Storm swells throw up needles, bottles and an old refrigerator
Storm Christine €300m clean up got underway today
THE €300m Storm Christine clean-up has begun in earnest today.
Local authority staff were out at first light in locations across this country this morning to begin clearing the debris.
However, the high tides and swells have thrown up more than expected.
Staff at Clontarf in Dublin found a number of needles that were washed up ashore by the high tides.
One council employee told independent.ie he came across six different needles while cleaning the debris washed up by the shore in just a ten minute period.
Plastic bottles, branches, bags and an old refrigerator were also among the debris washed up at Clontarf over the last several days.
Storm Christine was the most prolonged and destructive storm to hit the country in almost two decades.
It wreaked havoc particularly on the South West and West coasts with Galway, Clare, Cork, Limerick, Kerry, Waterford and Wexford bearing the brunt.
The heavy rainfall caused huge sea swells, and led to rising river levels which led to the rivers Lee, Liffey and Corrib breaking their banks.
The stormy weather has lead to other unforeseen problems.
Two pest control companies have claimed that flooding has led to a spike in demand for their services.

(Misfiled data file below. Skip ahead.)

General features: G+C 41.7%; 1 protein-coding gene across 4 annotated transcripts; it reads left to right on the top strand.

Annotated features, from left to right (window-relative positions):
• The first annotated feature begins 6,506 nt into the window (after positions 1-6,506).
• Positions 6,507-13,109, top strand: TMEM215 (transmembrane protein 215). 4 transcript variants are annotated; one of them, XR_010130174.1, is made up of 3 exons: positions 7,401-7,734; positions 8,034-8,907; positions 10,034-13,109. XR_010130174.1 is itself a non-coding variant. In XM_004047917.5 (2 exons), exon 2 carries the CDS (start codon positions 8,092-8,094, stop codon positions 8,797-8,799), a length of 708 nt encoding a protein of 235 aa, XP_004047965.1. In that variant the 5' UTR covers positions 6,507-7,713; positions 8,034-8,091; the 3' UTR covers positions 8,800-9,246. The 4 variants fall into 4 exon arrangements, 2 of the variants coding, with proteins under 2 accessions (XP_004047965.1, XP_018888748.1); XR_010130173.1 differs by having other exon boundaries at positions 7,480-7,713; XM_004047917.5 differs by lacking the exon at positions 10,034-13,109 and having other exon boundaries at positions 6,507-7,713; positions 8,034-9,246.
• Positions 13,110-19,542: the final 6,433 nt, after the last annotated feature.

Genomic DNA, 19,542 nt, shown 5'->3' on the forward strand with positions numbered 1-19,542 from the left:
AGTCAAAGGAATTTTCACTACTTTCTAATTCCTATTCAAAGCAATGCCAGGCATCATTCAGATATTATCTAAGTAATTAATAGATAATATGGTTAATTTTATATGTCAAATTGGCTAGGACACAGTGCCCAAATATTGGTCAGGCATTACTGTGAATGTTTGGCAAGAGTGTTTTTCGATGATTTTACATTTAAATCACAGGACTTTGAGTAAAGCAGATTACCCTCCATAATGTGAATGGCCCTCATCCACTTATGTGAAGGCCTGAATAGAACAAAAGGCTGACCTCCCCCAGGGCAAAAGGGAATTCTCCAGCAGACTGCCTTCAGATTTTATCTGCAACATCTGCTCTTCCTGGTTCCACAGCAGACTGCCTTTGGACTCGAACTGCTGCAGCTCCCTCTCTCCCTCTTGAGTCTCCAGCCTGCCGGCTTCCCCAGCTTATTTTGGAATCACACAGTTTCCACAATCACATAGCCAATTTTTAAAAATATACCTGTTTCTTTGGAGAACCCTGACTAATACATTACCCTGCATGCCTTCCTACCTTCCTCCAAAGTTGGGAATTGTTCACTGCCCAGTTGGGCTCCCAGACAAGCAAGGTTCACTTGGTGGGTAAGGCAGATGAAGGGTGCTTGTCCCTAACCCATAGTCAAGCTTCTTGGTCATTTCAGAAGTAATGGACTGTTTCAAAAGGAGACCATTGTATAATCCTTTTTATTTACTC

Cathal Dockery, owner of Galway firm Westpest, said the company had seen an increase in calls about rats in the past week.
He said the numbers of calls had more than doubled in areas such as Salthill.
''We would usually receive three or four calls a week, this week I have been called out eight times.''
A second company claimed they had received a 300pc increase in calls since the stormy weather caused tidal surges across the country.
Giant rats are seeking shelter in family homes after the stormy weather and high tides.
Trevor Hayden, managing director at Dublin based company Complete Pest Control, said the flooding prompted rats to flock to drier conditions.
The company has taken calls from customers hearing noises and movement in the walls and ceilings of their homes.
“Having a rat in your home is very different from a mouse and these rats are bigger than a kitten,” Trevor told independent.ie.
“People are not seeing the rats, it’s when they’re sitting watching TV that they hear noises, although some people may catch a glimpse,” he said.
Noises of scampering have caused homeowners to call the pest control company, with a 250 per cent increase in Dublin.
He said finding one of these large-sized rats can be “frightening” and the company has been inundated since the high tides began.
Some of the disease-ridden rats caught in recent days have been 10 to 12 inches long.
“It’s mainly in the coastal areas and Dublin, it’s not too bad in the midlands,” he said.
The expert explained that the company is usually busier in the winter but the floods and stormy weather have exaggerated the problem.
“The heavy rain and tidal surges have caused the water level to rise.
“Their burrows have been flooded so they are searching for dry and warm areas in houses,’’ he added.
The rat population grew significantly during the warm summer with Mr Hayden saying the rodents “had it easy up until now”.